British Chancellor George Osborne announced a change to the UK’s gambling taxation policy. Rather than taxing services at the point of supply, as laid out in the 2005 Gambling Act, the UK will now tax online gambling at the point of consumption. Current laws provide a loophole for offshore bookies to provide services tax-free, and the new taxation policy will level the field for bookmakers providing services to the UK public, making the environment more competitive for bookies headquartered in the UK. This will, the Chancellor hopes, cause more gambling services to stay in the UK. Several other European countries have passed similar measures, and more are said to be considering it as online gambling grows in popularity.

About 90% of UK gambling consumption comes from providers headquartered outside the UK. These include Betfair, Ladbrokes and William Hill, among others. Representatives from Betfair, headquartered in Gibraltar, offered a vague comment that they supported anything promoting a “level and fair playing field.” Offshore gambling providers will be hit hard by the new ruling and may be forced to pass the expense on to consumers.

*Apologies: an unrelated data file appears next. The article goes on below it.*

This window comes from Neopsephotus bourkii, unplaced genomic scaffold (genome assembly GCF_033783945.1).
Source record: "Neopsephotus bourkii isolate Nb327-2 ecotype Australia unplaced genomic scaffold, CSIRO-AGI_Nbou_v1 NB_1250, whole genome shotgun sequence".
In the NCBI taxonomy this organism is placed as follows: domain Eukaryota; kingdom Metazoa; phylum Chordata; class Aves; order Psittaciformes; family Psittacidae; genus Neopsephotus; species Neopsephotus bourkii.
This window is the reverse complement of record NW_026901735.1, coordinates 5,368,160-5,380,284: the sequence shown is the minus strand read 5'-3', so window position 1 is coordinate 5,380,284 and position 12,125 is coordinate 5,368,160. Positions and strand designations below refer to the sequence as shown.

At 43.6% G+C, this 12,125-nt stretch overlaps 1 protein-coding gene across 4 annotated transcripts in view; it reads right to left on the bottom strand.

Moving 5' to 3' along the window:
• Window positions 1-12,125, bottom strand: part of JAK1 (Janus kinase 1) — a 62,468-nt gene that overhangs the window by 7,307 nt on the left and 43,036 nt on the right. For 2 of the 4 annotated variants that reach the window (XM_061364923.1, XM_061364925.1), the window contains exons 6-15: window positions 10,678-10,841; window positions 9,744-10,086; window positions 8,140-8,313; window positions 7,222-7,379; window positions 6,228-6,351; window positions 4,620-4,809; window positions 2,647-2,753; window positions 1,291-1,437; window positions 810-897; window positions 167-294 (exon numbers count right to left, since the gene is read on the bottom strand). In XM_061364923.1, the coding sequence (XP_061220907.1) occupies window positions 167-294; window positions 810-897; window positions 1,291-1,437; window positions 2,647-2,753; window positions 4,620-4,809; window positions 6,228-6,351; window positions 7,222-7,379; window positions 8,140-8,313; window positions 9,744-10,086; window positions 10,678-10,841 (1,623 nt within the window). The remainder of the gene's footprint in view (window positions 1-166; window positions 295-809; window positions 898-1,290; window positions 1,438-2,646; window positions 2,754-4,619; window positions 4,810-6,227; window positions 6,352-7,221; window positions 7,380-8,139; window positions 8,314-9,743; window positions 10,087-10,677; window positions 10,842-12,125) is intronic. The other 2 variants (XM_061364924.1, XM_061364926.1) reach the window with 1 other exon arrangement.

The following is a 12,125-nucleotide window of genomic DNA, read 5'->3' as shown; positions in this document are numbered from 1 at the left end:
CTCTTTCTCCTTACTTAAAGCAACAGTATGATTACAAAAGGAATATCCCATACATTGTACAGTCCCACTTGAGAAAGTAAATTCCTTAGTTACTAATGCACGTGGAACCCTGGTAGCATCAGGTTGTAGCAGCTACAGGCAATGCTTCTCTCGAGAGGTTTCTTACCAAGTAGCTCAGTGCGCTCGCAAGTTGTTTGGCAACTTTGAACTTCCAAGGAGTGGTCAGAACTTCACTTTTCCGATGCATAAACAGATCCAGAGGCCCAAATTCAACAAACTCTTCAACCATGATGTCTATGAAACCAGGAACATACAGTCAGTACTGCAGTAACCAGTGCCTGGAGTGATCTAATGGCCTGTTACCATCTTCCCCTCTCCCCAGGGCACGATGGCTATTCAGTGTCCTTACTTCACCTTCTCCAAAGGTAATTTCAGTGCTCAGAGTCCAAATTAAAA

Opponents of the new policy argue that up to 40% of consumers may be pressured to switch their business to unregulated offshore providers if the tax rate goes above 15%, and some argue that even a rate of 15% is too high. This may cause licensed services to take their business elsewhere if the UK markets seem unfriendly for business, creating increased risk for UK gamblers.

The new taxation rate for offshore bookies will be 15%, and the UK Treasury has released data suggesting that the tax will bring in an additional £55m in 2014-2015, £240m in 2015-2016, and £270m in 2016-2017. Many analysts believe that this data indicates that the new tax will not be implemented for at least two more years.

These measures represent a 180 degree turn from those of the previous government, responsible for the liberal 2005 Gambling Act. They have been accompanied by schemes to force licensure on offshore bookies as well as recent tax duties placed on fixed-odds gambling terminals. While undoubtedly good for government balance sheets, only time will tell where the new direction will take the consumer experience of online gambling in the future.